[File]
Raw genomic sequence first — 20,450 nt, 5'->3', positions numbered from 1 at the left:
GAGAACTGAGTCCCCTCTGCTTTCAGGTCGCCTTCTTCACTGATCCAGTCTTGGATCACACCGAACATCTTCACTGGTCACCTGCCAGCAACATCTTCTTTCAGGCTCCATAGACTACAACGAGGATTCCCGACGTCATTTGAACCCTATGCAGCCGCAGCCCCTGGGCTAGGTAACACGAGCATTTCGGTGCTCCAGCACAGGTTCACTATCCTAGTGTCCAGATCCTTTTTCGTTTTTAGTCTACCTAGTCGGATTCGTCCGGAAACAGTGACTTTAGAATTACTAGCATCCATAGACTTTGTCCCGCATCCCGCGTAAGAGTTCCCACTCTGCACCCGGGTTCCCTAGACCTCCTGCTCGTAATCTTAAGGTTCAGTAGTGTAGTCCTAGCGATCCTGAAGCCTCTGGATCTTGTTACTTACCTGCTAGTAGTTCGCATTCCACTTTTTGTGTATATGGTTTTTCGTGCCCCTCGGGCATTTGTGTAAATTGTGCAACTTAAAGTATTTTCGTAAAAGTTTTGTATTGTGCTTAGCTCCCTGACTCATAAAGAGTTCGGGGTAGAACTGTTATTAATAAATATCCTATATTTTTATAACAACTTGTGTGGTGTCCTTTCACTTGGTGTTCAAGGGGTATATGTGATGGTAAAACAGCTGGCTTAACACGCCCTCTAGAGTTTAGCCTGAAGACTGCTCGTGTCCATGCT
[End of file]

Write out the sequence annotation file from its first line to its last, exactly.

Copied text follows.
Raw genomic sequence first — 20,450 nt, 5'->3', positions numbered from 1 at the left:
GAGAACTGAGTCCCCTCTGCTTTCAGGTCGCCTTCTTCACTGATCCAGTCTTGGATCACACCGAACATCTTCACTGGTCACCTGCCAGCAACATCTTCTTTCAGGCTCCATAGACTACAACGAGGATTCCCGACGTCATTTGAACCCTATGCAGCCGCAGCCCCTGGGCTAGGTAACACGAGCATTTCGGTGCTCCAGCACAGGTTCACTATCCTAGTGTCCAGATCCTTTTTCGTTTTTAGTCTACCTAGTCGGATTCGTCCGGAAACAGTGACTTTAGAATTACTAGCATCCATAGACTTTGTCCCGCATCCCGCGTAAGAGTTCCCACTCTGCACCCGGGTTCCCTAGACCTCCTGCTCGTAATCTTAAGGTTCAGTAGTGTAGTCCTAGCGATCCTGAAGCCTCTGGATCTTGTTACTTACCTGCTAGTAGTTCGCATTCCACTTTTTGTGTATATGGTTTTTCGTGCCCCTCGGGCATTTGTGTAAATTGTGCAACTTAAAGTATTTTCGTAAAAGTTTTGTATTGTGCTTAGCTCCCTGACTCATAAAGAGTTCGGGGTAGAACTGTTATTAATAAATATCCTATATTTTTATAACAACTTGTGTGGTGTCCTTTCACTTGGTGTTCAAGGGGTATATGTGATGGTAAAACAGCTGGCTTAACACGCCCTCTAGAGTTTAGCCTGAAGACTGCTCGTGTCCATGCT